Animal Therapy | Speech Therapy | Occupational Therapy | Genius Program
The Autism Academy has six dogs as classmates. Throughout the school year, each campus shares an extraordinary relationship with six witty and adorable dogs. Lorie Crabtree provides pet services at the Autism Academy for Education and Development.
Dogs help children with autism experiencing sleep conditions, the dangerous tendency of wandering, positive touch, and friendship. In fact, there’s a host of benefits to having a dog as a classmate and a friend. Children with disabilities can pose distinctive challenges for parents. Autism presents even more distinct challenges than other predominant disabilities. Children with autism do not connect well in various environments. Autism manifests itself most strikingly as impairments in communication and social relationships. Many children with autism are nonverbal, and those that are verbal, usually do not use their communication skills to engage with people in their environment. Some children even exhibit serious behavioral concerns, including, at times, self-injury. In addition, many of these children have a strong need for structured, routine environments, because change creates feelings of fear and anxiety. Children with autism can be extremely systematic, orderly, and routine oriented. Disruptive events that occur as minor incidents can cause an extreme breakdown amongst students with autism. Dogs can help calm, console and distract them from such disappointments. Service dogs also attract kids that are eager to connect with an outside world that might not understand them. However, service dogs are expensive. An estimate for one trained dog is upward of $14,000, depending on the needs. After the purchase, it takes approximately nine months of training before the new dog is prepared to fully function in the classroom.
Crabtree been training dogs for more than a decade. Crabtree offers weekly pet services at the Autism Academy called, “Dog Time.” On every campus she takes six service dogs into various classrooms. Mozzie is a 4-year old Collie; Kodabear is a 6-year-old New Foundland/Leonberger; Sunset is a 7-year-old Golden Retriever; Willow is an 11-month-old Maltipoo; Patriot is a 6-month-old New Foundland; and Rebel is a 6-month-old Great Pyrenees/Anatolian Shepherd. These service dogs are trained to work specifically with the kids at the school. They aid non-verbal students by responding to hand commands.
They support speech therapy by responding to verbal commands. They assist with field trips by preventing students from straying off. They help kids remember hygiene techniques. There are countless services we provide with the dogs. Teachers also use Dog Time as a way to reward students with more personal interaction, dog races, and fetch time. Students transition from fear to calmness as they gain more familiarity with the dogs in a learning environment.
At the Autism Academy the teachers and the therapists work together as a team to maximize the growth of our students. We want our students to be successful in the classroom, as well as reach their fullest potential in speech therapy. Individual Education Plans are monitored routinely to maximize each student’s highest potential.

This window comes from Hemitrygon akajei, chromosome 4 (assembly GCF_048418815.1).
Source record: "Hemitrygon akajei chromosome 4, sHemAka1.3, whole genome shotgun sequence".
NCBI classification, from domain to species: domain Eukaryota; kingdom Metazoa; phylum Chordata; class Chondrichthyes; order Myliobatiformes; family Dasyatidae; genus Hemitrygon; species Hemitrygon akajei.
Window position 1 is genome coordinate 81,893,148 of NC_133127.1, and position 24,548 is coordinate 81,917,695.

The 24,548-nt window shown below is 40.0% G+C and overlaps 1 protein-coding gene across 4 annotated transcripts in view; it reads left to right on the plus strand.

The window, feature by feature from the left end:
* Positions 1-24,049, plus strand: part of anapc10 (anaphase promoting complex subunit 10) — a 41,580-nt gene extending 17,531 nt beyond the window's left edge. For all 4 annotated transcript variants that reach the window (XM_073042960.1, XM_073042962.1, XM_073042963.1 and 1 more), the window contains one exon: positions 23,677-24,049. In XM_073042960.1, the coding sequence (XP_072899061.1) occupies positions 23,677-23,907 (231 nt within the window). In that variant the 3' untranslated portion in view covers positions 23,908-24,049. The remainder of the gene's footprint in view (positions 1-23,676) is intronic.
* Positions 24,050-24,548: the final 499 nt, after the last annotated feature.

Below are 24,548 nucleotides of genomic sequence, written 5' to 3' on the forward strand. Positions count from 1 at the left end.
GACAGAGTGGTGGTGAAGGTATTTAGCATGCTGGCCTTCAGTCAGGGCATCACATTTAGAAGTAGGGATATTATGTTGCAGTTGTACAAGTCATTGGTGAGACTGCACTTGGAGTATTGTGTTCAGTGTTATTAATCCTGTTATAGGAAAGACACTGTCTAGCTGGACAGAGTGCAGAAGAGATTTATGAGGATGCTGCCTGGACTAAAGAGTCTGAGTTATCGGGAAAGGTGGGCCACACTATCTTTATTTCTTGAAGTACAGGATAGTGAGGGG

Our program provides an intense consultation and direct-service model for speech/language and occupational therapy. This model reinforces skillsets and ensures consistent use of recommendations. Consulting services include observation, teacher training, program recommendations, monitoring of recommendations, and programming for activities. We facilitate learning, generalization of language, and motor skill objectives.
Students work daily on improving their speech, language, and social pragmatic skills. Additionally, in speech therapy we focus on improving all aspects of communication. Our goal is to help students form necessary relationships and increase function in day-to-day life. Some of our Speech Therapy goals include:
- Forming relationships with peers;
- Communicating wants and needs, both verbally and nonverbally;
- Initiating communication with a communicative partner;
- Demonstrating an understanding of social pragmatic skills; AND
- Developing skills needed to engage in reciprocal conversation.
Occupational Therapy (OT)
Students work daily on improving their motor skills. In OT, we focus mainly on functional skills needed in everyday settings.
Some of our Occupational Therapy goals include:
- Perform functional task that require motor skills;
- Provide sensory activities that promote development in required areas;
- Develop sensory diets and accommodations as needed for our students; AND
- Partner with teachers to promote the most effective programming for students
The Academy works in partnership with the Genius Program. This service allows our students to find purpose and meaning in their lives and enjoy closer friendships/relationships with others. It also strengthens children with autism to find the courage and passion to create their own future without feeling different in a negative way. Click here to find out more about the “Genius” Program!
- To teach professional coaching tools to the program director and the teachers as behavior-based communication tools;
- To provide brain-based exercises to enhance connection between specific brain areas;
- To educate parents of ASD children to introduce specific exercises and behavior based interactions in their daily family communication;
- To discover and leverage the natural brain plasticity of every ASD student;
- To create and maintain a human environment at school and at home that balances the brain development of each child;
- To strongly encourage awareness of individual value in each child, teacher, and parent; AND
- To align the most effective therapy programs at the Autism Academy with professional coaching for the most caring and effective interactions with ASD students.